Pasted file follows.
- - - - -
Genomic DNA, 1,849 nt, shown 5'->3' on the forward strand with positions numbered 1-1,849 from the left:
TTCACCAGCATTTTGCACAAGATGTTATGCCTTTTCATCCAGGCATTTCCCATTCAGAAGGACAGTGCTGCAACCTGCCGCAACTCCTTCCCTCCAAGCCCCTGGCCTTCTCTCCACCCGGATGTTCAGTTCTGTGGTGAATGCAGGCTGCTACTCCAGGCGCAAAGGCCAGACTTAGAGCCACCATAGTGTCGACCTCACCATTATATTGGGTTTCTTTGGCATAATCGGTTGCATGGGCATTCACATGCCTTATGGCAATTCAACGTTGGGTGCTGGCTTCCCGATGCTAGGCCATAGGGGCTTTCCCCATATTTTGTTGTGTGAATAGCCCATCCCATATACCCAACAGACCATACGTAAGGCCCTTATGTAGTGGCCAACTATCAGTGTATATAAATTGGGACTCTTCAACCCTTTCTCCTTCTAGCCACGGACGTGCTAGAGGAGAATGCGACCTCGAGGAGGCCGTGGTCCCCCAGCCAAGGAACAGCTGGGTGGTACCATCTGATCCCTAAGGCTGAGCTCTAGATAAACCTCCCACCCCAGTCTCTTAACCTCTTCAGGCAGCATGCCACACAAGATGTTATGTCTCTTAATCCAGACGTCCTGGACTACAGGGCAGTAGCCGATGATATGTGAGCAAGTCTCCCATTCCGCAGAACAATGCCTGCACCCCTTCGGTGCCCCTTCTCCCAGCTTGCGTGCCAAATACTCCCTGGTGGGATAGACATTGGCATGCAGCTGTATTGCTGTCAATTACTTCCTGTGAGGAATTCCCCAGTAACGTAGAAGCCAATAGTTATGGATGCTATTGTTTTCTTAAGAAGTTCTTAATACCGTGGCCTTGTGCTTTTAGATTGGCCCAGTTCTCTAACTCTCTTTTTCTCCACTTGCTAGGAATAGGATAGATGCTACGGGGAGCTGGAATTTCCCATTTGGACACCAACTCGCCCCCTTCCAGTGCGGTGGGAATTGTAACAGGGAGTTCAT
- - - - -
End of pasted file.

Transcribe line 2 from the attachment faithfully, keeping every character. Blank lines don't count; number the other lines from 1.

TTCACCAGCATTTTGCACAAGATGTTATGCCTTTTCATCCAGGCATTTCCCATTCAGAAGGACAGTGCTGCAACCTGCCGCAACTCCTTCCCTCCAAGCCCCTGGCCTTCTCTCCACCCGGATGTTCAGTTCTGTGGTGAATGCAGGCTGCTACTCCAGGCGCAAAGGCCAGACTTAGAGCCACCATAGTGTCGACCTCACCATTATATTGGGTTTCTTTGGCATAATCGGTTGCATGGGCATTCACATGCCTTATGGCAATTCAACGTTGGGTGCTGGCTTCCCGATGCTAGGCCATAGGGGCTTTCCCCATATTTTGTTGTGTGAATAGCCCATCCCATATACCCAACAGACCATACGTAAGGCCCTTATGTAGTGGCCAACTATCAGTGTATATAAATTGGGACTCTTCAACCCTTTCTCCTTCTAGCCACGGACGTGCTAGAGGAGAATGCGACCTCGAGGAGGCCGTGGTCCCCCAGCCAAGGAACAGCTGGGTGGTACCATCTGATCCCTAAGGCTGAGCTCTAGATAAACCTCCCACCCCAGTCTCTTAACCTCTTCAGGCAGCATGCCACACAAGATGTTATGTCTCTTAATCCAGACGTCCTGGACTACAGGGCAGTAGCCGATGATATGTGAGCAAGTCTCCCATTCCGCAGAACAATGCCTGCACCCCTTCGGTGCCCCTTCTCCCAGCTTGCGTGCCAAATACTCCCTGGTGGGATAGACATTGGCATGCAGCTGTATTGCTGTCAATTACTTCCTGTGAGGAATTCCCCAGTAACGTAGAAGCCAATAGTTATGGATGCTATTGTTTTCTTAAGAAGTTCTTAATACCGTGGCCTTGTGCTTTTAGATTGGCCCAGTTCTCTAACTCTCTTTTTCTCCACTTGCTAGGAATAGGATAGATGCTACGGGGAGCTGGAATTTCCCATTTGGACACCAACTCGCCCCCTTCCAGTGCGGTGGGAATTGTAACAGGGAGTTCAT